One of the easiest ways to understand bitumen is to compare it to its cousin, conventional crude oil. Whereas conventional crude oil flows freely, bitumen does not. At room temperature it looks like cold molasses, and must be either heated or diluted before it flows. Like all petroleum, both conventional crude and bitumen are made up of hydrocarbons (i.e., organic compounds containing only carbon and hydrogen. However, compared to conventional crude oil, bitumen contains more carbon than hydrogen, as well as many more impurities, such as nitrogen, sulphur and heavy metals. In order to produce synthetic crude, these impurities must be removed and the carbon-hydrogen imbalance corrected. (See also Oil Sands.)
Canada’s bitumen reserves — the oil sands — are located in three parts of Alberta: Athabasca, Cold Lake and Peace River. The Wabiskaw-McMurray deposit (in the Athabasca oil sands area) surrounding Fort McMurray is largest and nearest the surface. The Athabasca River cuts a channel through parts of the oil sands, and Aboriginal people used the tarry bitumen to caulk canoes before the first Europeans arrived in the late 18th century.
Upon their arrival, the Europeans found other uses for bitumen, including asphalt. Streets in several Alberta cities as well as in Ottawa were paved with bitumen in the 1920s, and both the International Bitumen Company and Abasand Oils Ltd produced asphalt from the Athabasca sands in the 1930s.
Since the late 19th century, people have schemed to tap the petroleum wealth of the oil sands. In 1967 Great Canadian Oil Sands Ltd, now part of Suncor Energy Inc, opened the first commercial upgrading plant. Syncrude Canada Ltd opened in 1978, and in the late 1990s, a series of new projects followed: Canadian Natural Resources Ltd constructed the Horizon Project, Shell developed Albian Sands and Petro-Canada began producing from its Fort Hills project.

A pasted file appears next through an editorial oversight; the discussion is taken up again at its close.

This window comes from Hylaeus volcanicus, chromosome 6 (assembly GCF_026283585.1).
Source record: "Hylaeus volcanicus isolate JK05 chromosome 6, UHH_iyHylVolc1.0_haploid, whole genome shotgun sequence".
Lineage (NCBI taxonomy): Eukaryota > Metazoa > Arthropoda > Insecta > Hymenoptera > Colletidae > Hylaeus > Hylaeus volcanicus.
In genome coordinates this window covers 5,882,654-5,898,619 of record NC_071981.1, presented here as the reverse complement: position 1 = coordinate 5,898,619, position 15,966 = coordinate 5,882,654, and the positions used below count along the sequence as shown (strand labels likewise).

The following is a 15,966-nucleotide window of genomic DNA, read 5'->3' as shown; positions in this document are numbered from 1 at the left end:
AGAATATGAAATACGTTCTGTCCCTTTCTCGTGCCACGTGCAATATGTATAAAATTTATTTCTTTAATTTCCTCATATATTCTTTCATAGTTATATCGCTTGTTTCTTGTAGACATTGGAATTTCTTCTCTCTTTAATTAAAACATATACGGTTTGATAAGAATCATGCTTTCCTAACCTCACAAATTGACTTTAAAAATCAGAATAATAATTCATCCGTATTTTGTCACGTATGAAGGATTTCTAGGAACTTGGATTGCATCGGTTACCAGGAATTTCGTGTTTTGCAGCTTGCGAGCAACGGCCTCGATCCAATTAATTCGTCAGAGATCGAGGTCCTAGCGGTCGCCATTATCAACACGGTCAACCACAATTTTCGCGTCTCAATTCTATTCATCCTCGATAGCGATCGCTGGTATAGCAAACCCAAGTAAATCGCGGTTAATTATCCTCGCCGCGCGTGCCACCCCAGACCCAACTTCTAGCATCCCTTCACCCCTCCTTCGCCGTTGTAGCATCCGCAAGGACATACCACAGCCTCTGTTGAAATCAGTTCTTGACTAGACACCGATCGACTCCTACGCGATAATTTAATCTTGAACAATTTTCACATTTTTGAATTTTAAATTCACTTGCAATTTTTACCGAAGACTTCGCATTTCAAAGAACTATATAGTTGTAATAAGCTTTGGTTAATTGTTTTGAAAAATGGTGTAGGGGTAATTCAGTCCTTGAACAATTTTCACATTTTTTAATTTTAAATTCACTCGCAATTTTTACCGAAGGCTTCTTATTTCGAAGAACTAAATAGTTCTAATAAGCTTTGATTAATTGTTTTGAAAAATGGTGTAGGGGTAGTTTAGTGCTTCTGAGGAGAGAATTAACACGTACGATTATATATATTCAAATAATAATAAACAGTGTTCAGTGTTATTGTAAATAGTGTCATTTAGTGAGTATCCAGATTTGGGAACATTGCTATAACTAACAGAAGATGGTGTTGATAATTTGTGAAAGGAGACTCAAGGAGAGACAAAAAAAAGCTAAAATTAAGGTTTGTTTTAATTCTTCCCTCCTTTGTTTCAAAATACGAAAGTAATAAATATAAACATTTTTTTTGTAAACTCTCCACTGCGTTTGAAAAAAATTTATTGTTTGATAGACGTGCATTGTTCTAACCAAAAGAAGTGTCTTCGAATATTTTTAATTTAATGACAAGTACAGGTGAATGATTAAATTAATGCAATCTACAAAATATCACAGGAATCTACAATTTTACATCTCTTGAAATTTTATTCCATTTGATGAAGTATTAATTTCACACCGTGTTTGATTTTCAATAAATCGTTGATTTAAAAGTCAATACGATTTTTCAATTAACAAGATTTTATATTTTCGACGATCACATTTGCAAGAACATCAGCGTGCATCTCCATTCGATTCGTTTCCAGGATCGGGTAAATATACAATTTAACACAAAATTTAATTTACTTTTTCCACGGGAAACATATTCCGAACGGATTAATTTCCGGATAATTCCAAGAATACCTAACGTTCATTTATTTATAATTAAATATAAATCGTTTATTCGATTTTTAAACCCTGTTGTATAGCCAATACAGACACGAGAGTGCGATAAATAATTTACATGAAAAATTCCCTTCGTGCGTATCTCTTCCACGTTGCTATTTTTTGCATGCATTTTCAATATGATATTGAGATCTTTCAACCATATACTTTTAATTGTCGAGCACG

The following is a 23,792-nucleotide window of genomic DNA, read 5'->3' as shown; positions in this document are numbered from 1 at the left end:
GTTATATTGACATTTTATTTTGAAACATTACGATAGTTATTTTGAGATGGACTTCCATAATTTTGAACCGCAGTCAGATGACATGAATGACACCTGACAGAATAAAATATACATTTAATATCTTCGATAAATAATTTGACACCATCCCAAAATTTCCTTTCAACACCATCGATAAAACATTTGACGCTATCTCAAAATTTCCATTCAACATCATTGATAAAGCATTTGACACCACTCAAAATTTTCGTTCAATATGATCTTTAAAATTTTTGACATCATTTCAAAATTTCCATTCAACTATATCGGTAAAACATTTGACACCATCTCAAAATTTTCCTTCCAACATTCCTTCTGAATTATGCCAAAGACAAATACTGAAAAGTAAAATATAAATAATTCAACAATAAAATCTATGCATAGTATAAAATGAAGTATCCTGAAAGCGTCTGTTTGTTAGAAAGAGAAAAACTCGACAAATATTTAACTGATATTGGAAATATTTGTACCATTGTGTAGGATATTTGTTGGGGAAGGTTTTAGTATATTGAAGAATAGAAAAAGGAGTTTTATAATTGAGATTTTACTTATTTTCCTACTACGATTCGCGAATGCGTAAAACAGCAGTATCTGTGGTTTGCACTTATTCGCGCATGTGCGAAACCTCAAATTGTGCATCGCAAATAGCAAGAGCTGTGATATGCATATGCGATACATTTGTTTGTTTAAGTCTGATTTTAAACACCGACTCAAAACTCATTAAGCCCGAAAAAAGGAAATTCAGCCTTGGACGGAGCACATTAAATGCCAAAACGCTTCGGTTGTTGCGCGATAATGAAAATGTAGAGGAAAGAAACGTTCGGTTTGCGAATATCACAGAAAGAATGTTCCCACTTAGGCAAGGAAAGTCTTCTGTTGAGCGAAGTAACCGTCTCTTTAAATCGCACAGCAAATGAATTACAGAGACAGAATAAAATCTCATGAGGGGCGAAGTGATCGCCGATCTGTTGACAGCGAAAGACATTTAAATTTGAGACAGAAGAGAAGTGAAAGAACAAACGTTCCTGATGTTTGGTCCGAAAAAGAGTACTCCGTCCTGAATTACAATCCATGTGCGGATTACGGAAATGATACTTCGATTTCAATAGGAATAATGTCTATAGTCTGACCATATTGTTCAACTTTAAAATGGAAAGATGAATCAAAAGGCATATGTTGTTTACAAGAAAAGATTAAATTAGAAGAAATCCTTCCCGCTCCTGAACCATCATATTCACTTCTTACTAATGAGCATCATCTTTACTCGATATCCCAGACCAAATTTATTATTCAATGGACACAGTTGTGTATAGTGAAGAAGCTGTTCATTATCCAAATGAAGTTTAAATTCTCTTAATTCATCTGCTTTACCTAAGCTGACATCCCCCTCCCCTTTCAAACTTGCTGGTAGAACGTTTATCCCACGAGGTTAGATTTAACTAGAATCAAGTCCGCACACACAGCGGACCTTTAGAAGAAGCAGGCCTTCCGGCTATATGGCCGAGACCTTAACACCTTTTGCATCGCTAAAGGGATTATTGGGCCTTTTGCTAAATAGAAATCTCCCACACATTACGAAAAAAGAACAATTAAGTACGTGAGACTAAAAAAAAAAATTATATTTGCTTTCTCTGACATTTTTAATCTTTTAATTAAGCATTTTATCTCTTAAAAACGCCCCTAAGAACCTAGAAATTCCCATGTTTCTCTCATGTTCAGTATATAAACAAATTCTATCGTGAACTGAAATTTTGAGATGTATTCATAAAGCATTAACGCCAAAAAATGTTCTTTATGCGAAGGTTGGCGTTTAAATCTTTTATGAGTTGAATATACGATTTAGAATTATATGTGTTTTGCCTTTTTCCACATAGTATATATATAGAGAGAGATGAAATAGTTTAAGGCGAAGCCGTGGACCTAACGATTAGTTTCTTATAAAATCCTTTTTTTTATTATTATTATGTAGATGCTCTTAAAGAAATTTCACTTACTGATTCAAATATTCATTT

Oil sand, as mined commercially, contains an average of 10-12 per cent bitumen, 83-85 per cent mineral matter and 4-6 per cent water. A film of water coats most of the mineral matter, and this property permits extraction by the hot-water process.
During the hot-water process the oil sand is mixed with water in either a processing drum or pipeline. Droplets of bitumen separate from the grains of sand and attach themselves to tiny air bubbles which help the bitumen float upwards. The mixture — called slurry — is sent to separation vessels where the bitumen-rich froth is skimmed from the top. This froth generally contains about 65 per cent oil, 25 per cent water and 10 per cent solids. When the coarse sand settles it is pumped to disposal sites.
Generally, 88-95 per cent of the bitumen in the mined oil sand is recovered. Coarse sand from the primary separators is used to build dikes, forming the large ponds — called tailings ponds — needed to contain the materials remaining in the water after the bitumen has been separated from the sand. In these ponds the fine particles settle slowly, eventually producing clarified water that is reused in the extraction process. The fine particles do not consolidate to their original density, so every cubic metre of oil sand mined creates slightly more material (1.4 m3) for disposal.
In addition to tailings ponds, the large amounts of water and energy used in the bitumen extracting process are cause for environmental concern. Alternatives to these processes continue to be investigated.
After the bitumen is extracted from the oil sand it still requires extra processing, or upgrading, before it can be sold to refineries and turned into products such as fuel. Upgrading is done by coking the bitumen, hydro-processing it, or a combination of the two.
During coking, carbon is removed from the heavy components (called fractions) of bitumen. Coking involves thermally cracking the heavy fractions at 468-498° C to produce lighter fractions (e.g., gasoline, fuel gas) and petroleum coke (some of which may be used as fuel).
When bitumen is hydro-processed, hydrogen is added. Compared to coking, hydro-processing offers higher liquid yields, better distillate qualities and lower emission levels of sulphur dioxide, but at much greater expense.